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Several destinations have experienced a tourism boom in recent years, but has a surge in visitors contributed to inflation?

The global travel industry made significant progress in its recovery from the pandemic last year. But the tourism boom has brought challenges to certain destinations, including helping make some services more expensive.

So how does a tourism bump impact inflation?

We put the question to Ask Skift, our artificial intelligence chatbot. Ask Skift used information that appeared in our past news coverage, and we did additional reporting on the matter.

What Ask Skift Said:

A tourism bump can have several impacts on inflation:

Increased Demand and Prices: A surge in tourism can drive up demand for travel-related services such as hotels, restaurants, and transportation. This increased demand can lead to higher prices in these sectors, contributing to overall inflation. For instance, rising demand can push up airfares and hotel rates, as seen in periods of high tourism activity.

Cost Pressures on Businesses: Travel businesses may face cost pressures due to increased demand. Higher occupancy rates can lead to increased operational costs, which businesses might pass on to customers by raising prices. However, businesses often struggle to raise prices proportionally to increased costs, which can squeeze their operating margins and impact financial results.

Supply Chain and Resource Constraints: An influx of tourists can strain local resources and supply chains, leading to higher costs for goods and services. For example, increased tourism can lead to higher fuel consumption, pushing up fuel prices and contributing to inflation.

Renovation and Maintenance Costs: Higher tourist numbers can lead to increased wear and tear on infrastructure, necessitating more frequent renovations and maintenance. In a high inflationary environment, these costs are further exacerbated, impacting the financial health of travel businesses.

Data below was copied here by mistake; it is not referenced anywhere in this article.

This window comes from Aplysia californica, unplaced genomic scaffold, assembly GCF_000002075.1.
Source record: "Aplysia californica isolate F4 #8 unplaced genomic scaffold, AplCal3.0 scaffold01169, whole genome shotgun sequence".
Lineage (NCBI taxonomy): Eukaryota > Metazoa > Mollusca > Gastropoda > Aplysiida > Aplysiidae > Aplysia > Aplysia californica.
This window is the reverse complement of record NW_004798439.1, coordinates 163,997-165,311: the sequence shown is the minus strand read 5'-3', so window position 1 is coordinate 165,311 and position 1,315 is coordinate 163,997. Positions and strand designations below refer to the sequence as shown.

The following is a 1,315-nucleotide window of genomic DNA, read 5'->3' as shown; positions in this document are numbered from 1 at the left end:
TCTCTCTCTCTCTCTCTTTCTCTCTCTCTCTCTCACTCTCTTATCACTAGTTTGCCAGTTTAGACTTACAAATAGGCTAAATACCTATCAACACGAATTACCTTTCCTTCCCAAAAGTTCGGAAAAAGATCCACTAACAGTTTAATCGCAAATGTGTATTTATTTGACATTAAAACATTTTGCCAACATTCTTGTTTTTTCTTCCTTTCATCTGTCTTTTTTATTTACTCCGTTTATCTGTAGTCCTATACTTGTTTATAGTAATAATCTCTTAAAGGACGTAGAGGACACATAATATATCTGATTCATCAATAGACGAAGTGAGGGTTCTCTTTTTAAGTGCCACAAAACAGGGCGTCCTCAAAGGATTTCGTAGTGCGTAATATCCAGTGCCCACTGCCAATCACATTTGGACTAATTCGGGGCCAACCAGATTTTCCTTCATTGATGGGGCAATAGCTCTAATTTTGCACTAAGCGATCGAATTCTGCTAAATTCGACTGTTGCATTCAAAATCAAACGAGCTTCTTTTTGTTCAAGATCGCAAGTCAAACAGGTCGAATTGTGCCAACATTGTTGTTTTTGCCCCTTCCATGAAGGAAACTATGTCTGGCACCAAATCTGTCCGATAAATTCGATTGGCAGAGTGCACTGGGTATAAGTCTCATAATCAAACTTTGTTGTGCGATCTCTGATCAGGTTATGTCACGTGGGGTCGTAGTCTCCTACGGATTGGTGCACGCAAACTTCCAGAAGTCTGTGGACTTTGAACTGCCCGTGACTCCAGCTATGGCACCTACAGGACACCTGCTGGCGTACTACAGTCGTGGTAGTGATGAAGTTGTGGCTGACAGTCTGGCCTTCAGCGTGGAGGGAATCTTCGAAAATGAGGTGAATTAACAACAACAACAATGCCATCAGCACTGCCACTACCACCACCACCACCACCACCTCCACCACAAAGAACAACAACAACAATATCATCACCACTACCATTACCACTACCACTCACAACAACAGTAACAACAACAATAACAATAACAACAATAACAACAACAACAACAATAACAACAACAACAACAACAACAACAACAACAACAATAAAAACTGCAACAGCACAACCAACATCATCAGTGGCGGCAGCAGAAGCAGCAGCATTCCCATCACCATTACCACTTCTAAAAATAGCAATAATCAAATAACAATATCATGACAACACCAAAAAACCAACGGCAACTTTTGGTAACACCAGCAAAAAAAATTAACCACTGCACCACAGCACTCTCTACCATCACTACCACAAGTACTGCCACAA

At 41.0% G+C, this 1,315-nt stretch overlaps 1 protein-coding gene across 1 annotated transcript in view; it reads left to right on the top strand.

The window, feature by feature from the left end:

Overall, while a tourism bump can stimulate economic activity, it can also contribute to inflationary pressures through increased demand, higher operational costs, and resource constraints.

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What Else You Need to Know:

Iceland: An increase in tourism has contributed to Iceland’s inflation, according to Finnbjörn A. Hermannsson, president of the Icelandic Confederation of Labour. While Jóhannes Þór Skúlason, managing director of the Icelandic Travel Industry Association, refuted the notion that tourism is driving inflation, Hermannsson said “Tourism has been creating inflation, and the general wage earner is paying for it.”

Greece: Economists in Greece have tied inflation to a tourism boom. A little more than 32 million travelers visited the country in 2023, a 17.6% increase from the previous year.

“Data for 2023 shows that tourism directly accounts for about a third of inflation, as we see from categories such as ‘restaurants-pastry-cafes-cafeterias,’ which has a large weighting in the price index,” said one economist. “But if we calculate the indirect effects, the impact of tourism on prices is much higher.”

The Greek edition of the Business Daily reported a 10% increase in tourist arrivals this year could cause property prices in the country to jump about 3.7%.

Japan: Meanwhile, the surge in foreign visitors to Japan has helped increase prices at restaurants near prominent tourist spots. A weak yen has made the country more affordable for overseas visitors, but life for many Japanese citizens has gotten more expensive.

“Income gains haven’t been able to keep up with rising prices,” said Atsushi Takeda, chief economist at Itochu Research Institute Inc. 

Impact of big events: Finally, inflation has been linked to tourism bumps resulting from recent major concert tours. Portugal’s office said the country’s inflation rate accelerated in May in part due to a jump in hotel prices in Lisbon, where Taylor Swift performed on both May 24 and 25 as part of her Eras Tour.

In addition, Lucsa Krishnan, a strategist at TD Securities in London, told the New York Times it’s possible that Swift’s London concerts in August could increase services inflation in the United Kingdom. If hotel prices follow the pattern set when she performed in Liverpool earlier this month, services inflation could jump as much as 0.3 percentage points.

Swift’s fans — as well as those of Beyonce — have possibly been responsible for jumps in Sweden’s core inflation rate. Bloomberg reported the first acceleration in Sweden’s core inflation in over a year could be explained by an increase in hotel prices as fans flooded Stockholm to attend three Swift shows this May.

As for Beyonce, Danske Bank economist Michael Grahn told the BBC that he believed the singer’s May 2023 Swedish shows helped drive a surge in Stockholm’s hotel rates. Sweden reported higher-than-expected inflation of 9.7% that month.

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Tags: ask skift, greece, iceland, inflation, japan, portugal, taylor swift

Photo credit: The surge in tourism to Greece has contributed to inflation in the country. PxHere

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